Tackling “big data” volumes with compressive sensing

Allen Zhuang

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Data keep growing fast, particularly those gathered from the Internet and various sensors, giving rise to “big data”, or collections of data sets too large and too complex to process by means of traditional database management systems.
Yet, “data doesn’t mean anything until there’s a tool to use it,” said Professor H. T. Kung, William H. Gates Professor of Computer Science and Electrical Engineering at Harvard University, at the beginning of a lecture on 6 December at City University of Hong Kong (CityU).
In the lecture, titled “Big Data and Compressive Sensing” and delivered as the latest in the City University Distinguished Lecture Series, Professor Kung focused on “compressive sensing”, a new tool to address the issue of enormous data volumes, in addition to reviewing the background of big data and their applications and describing some general frameworks for analysing big data.
Professor Kung noted that data capture has been accelerating in recent years, as the Internet has been carrying communications such as blogs, emails, text messages, tweets, and eCommerce transactions, while various sensors or input tools such as meters, cameras, microphones, and mobile devices have been generating signals and images.
The resultant big data, the speaker pointed out, are characterised by “three V’s” – Volume (huge volumes), Variety (structured, unstructured, and semi-structured data), and Velocity (rapidly changing). Obviously, non-conventional data management methods are required to cope with such big data, and cloud computing, a new technology, has been one method instrumental in data analysis.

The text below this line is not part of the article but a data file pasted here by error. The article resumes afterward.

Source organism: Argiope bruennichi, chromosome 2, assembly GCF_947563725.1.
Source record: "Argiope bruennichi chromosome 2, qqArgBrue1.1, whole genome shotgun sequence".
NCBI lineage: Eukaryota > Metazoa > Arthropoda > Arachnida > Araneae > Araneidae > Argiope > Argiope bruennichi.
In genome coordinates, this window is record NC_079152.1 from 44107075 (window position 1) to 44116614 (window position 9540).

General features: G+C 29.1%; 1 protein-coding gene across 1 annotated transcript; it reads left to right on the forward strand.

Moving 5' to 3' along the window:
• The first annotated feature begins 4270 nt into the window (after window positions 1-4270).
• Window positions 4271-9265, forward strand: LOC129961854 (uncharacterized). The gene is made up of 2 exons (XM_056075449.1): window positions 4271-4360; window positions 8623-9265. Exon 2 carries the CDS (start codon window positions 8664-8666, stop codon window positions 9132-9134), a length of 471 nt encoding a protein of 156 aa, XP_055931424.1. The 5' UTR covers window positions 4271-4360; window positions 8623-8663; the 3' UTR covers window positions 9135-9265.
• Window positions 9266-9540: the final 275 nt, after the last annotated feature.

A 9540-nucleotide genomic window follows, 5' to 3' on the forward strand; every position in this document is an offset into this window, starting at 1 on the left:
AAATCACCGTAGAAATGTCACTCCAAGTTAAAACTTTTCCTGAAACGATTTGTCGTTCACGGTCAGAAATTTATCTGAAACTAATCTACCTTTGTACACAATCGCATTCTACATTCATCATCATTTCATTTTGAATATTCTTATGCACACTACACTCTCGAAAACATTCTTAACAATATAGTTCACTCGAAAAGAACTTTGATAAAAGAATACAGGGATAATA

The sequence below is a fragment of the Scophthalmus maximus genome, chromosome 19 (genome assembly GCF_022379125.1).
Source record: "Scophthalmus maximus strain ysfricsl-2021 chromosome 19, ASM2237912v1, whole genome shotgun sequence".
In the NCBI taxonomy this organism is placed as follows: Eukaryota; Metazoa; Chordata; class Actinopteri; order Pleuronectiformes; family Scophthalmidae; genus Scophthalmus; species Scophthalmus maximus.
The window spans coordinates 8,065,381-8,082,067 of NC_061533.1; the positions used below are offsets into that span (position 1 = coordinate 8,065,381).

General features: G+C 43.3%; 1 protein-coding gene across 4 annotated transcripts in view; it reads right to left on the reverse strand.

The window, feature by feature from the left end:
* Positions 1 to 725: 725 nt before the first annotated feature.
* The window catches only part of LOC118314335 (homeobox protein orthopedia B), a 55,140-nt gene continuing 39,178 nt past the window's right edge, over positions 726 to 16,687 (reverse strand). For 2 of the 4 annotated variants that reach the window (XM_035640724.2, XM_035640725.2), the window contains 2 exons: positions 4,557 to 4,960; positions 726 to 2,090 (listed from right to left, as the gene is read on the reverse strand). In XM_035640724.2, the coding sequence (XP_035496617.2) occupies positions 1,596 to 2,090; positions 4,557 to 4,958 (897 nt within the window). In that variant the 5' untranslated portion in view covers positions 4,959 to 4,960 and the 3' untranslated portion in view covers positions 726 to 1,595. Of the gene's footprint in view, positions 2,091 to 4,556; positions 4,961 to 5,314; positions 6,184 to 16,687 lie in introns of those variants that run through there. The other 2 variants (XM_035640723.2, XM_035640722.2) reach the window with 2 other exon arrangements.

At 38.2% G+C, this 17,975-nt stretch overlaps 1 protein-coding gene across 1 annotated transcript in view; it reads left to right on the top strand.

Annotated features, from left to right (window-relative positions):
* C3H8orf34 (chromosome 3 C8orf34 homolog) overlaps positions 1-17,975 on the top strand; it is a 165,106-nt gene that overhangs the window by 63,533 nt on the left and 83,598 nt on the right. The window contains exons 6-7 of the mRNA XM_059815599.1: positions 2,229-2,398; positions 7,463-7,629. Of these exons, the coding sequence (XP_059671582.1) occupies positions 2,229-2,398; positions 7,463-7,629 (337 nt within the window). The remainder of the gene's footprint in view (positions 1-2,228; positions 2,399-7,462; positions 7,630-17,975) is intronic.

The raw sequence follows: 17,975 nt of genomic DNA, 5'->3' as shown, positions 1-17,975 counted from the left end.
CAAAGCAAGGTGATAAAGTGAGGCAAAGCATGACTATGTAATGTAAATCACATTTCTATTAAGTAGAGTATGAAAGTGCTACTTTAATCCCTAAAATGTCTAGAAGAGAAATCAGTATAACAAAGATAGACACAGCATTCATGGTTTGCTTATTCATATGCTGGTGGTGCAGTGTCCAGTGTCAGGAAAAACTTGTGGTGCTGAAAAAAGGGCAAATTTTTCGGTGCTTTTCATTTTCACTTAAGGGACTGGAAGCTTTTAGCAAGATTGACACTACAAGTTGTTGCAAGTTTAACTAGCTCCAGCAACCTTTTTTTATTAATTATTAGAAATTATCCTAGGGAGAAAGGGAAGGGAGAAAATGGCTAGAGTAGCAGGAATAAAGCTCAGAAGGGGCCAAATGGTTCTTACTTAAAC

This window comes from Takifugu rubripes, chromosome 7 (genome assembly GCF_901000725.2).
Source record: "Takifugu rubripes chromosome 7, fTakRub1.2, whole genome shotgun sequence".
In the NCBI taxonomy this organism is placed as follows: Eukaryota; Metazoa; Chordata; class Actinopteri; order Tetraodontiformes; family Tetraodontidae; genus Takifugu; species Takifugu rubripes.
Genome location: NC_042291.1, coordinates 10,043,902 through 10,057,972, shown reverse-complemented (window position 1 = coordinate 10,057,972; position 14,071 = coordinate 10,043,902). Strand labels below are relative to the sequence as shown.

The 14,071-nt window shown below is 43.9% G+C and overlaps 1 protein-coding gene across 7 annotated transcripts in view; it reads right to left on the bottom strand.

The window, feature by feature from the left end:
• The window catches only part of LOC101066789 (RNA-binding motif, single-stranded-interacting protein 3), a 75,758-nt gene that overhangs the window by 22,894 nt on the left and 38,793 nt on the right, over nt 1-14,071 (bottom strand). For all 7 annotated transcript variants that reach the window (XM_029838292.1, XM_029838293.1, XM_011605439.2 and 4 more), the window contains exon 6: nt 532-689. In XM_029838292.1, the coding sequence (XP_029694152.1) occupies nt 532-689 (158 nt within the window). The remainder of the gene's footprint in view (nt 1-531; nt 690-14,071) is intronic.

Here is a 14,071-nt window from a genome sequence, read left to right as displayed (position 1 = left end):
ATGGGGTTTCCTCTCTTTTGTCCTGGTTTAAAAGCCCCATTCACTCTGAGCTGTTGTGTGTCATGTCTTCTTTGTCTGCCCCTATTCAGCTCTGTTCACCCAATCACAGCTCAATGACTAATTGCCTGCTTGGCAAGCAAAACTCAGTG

But can computing resources keep up with rapidly growing demands? Appetite for data analysis is unbounded, Professor Kung noted, citing as examples the analyses for predicting social agendas and consumer behaviour, and those for many other purposes. Decisions based on data analysis require sophisticated mathematical tools and careful reasoning, he added.
Ultimately we must compress data fast and in large quantities while retaining the essential information, the speaker emphasised, describing this as a fundamental requirement in information processing today. He went on to point out that, fortunately, we can generally tackle the task by dividing sample data into “routine” and “innovative” types, and then processing the former according to known, learned, or designed models, and addressing the latter with “compressive sensing”
In conclusion, Profess Kung said that, with such compressive sampling, we would be able to turn a big data problem into a smaller problem in a compressed-data domain, making it much easier to process, transport and store large data sets of huge volumes. He added that this means that even low-cost user devices such as mobile phones can directly participate in big data analysis.
In his introduction to the speaker, Professor Way Kuo, President of CityU, praised Professor Kung for his remarkable achievements in computer science and expressed hopes that the lecture would greatly benefit the University’s staff and students.
Prior to joining Harvard in 1992, Professor Kung taught at Carnegie Mellon University for 19 years. To complement his academic activities, he has kept strong ties with industry and has served as a consultant for numerous corporations and government bodies. Professor Kung is member of the US National Academy of Engineering, member of the Academia Sinica of Taiwan, and awardee of Guggenheim Fellowship.


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